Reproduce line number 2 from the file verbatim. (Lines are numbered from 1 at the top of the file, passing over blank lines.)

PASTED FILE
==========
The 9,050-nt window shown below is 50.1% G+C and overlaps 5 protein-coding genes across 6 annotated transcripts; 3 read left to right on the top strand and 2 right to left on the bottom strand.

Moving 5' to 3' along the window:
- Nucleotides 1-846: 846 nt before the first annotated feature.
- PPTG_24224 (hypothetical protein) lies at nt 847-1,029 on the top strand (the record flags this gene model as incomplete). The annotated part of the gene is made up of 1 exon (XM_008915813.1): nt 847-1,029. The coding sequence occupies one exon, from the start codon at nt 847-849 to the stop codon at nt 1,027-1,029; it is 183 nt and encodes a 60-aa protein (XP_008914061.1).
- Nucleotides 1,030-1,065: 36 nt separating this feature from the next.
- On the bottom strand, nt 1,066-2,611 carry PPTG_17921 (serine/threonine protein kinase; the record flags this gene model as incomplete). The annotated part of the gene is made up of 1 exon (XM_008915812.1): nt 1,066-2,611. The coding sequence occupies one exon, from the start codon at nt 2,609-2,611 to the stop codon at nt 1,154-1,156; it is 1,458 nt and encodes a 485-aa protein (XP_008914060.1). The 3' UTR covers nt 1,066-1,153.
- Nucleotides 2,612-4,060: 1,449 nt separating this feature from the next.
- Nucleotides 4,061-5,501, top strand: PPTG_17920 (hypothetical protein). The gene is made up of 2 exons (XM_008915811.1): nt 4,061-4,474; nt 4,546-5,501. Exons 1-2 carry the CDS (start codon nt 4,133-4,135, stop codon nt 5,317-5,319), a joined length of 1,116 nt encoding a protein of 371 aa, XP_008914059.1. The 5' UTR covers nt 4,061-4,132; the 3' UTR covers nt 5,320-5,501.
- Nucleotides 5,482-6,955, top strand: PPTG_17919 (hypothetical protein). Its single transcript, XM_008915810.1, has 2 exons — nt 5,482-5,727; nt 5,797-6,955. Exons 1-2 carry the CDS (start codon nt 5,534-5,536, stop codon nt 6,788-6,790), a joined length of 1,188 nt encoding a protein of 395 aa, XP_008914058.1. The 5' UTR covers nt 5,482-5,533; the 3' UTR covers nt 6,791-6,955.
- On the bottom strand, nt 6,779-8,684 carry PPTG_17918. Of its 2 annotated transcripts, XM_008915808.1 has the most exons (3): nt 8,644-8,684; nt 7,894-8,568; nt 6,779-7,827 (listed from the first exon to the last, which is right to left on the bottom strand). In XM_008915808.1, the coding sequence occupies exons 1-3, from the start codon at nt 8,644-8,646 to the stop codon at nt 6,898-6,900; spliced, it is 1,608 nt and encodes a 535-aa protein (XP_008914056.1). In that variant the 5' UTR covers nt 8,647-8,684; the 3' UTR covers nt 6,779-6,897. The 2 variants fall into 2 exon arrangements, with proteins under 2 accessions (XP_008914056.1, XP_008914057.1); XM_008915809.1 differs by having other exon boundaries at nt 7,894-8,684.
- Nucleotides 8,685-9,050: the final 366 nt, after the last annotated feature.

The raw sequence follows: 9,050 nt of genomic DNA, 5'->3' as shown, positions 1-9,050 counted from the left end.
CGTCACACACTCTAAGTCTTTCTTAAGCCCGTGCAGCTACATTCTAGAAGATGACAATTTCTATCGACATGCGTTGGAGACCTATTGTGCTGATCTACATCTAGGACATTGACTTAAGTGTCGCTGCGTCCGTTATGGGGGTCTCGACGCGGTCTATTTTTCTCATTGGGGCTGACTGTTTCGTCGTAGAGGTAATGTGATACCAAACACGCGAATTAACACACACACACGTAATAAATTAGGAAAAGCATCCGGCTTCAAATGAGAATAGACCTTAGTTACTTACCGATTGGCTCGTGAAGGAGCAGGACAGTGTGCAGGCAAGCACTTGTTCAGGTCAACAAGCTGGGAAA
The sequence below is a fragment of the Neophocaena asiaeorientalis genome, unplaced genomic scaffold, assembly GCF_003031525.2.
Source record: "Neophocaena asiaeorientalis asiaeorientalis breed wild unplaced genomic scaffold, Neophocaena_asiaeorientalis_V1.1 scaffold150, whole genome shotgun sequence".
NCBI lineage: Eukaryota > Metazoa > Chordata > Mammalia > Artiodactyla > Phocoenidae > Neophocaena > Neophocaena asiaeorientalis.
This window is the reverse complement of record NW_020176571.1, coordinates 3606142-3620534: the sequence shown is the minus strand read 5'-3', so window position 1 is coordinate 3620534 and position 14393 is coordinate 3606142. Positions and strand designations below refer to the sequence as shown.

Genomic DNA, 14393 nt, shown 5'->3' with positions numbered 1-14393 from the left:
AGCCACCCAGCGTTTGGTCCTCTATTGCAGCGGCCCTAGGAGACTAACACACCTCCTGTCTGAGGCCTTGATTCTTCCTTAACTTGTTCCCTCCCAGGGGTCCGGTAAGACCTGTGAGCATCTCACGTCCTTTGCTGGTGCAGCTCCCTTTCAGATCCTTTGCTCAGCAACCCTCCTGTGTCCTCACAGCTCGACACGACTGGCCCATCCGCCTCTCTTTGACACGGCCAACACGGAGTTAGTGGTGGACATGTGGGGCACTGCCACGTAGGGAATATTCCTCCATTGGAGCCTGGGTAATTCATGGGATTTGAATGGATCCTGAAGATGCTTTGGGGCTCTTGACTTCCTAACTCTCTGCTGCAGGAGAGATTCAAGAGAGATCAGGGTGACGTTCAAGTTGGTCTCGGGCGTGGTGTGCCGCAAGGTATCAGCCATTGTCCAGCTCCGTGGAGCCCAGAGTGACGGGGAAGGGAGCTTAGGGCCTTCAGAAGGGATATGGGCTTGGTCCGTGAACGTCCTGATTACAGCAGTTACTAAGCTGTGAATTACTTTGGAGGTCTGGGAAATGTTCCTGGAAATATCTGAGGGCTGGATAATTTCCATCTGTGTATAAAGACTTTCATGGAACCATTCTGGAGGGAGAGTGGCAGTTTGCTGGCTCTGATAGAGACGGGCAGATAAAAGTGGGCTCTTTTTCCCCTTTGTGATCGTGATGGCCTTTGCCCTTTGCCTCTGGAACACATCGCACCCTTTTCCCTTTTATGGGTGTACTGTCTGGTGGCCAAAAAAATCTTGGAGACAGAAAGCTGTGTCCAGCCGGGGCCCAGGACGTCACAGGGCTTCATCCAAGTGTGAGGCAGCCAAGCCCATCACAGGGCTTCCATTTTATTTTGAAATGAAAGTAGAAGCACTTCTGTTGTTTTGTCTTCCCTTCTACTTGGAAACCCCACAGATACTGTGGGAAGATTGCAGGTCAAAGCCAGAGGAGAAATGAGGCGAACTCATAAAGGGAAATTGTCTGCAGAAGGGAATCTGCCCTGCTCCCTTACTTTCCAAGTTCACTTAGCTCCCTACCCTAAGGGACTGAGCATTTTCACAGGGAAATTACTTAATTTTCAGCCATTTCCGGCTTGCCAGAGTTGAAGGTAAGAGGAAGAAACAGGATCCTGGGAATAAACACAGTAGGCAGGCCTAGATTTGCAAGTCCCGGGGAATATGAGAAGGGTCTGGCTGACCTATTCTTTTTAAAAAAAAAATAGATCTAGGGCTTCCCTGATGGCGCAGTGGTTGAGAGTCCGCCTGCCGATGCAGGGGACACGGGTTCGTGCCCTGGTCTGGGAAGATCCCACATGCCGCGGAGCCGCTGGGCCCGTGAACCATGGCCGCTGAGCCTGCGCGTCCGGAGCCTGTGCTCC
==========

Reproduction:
Moving 5' to 3' along the window: